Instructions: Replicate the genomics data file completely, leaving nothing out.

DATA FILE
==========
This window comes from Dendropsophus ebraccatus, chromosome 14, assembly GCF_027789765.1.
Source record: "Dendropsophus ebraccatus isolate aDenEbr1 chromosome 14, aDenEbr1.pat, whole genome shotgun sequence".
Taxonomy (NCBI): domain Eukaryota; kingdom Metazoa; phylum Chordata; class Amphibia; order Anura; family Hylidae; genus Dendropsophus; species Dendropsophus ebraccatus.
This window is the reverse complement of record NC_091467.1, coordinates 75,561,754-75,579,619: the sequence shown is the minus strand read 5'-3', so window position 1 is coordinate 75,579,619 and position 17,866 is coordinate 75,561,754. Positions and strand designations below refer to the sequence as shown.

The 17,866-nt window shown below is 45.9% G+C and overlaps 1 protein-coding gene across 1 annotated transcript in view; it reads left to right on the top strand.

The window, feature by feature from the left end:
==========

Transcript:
This window comes from Dendropsophus ebraccatus, chromosome 14, assembly GCF_027789765.1.
Source record: "Dendropsophus ebraccatus isolate aDenEbr1 chromosome 14, aDenEbr1.pat, whole genome shotgun sequence".
Taxonomy (NCBI): domain Eukaryota; kingdom Metazoa; phylum Chordata; class Amphibia; order Anura; family Hylidae; genus Dendropsophus; species Dendropsophus ebraccatus.
This window is the reverse complement of record NC_091467.1, coordinates 75,561,754-75,579,619: the sequence shown is the minus strand read 5'-3', so window position 1 is coordinate 75,579,619 and position 17,866 is coordinate 75,561,754. Positions and strand designations below refer to the sequence as shown.

The 17,866-nt window shown below is 45.9% G+C and overlaps 1 protein-coding gene across 1 annotated transcript in view; it reads left to right on the top strand.

The window, feature by feature from the left end: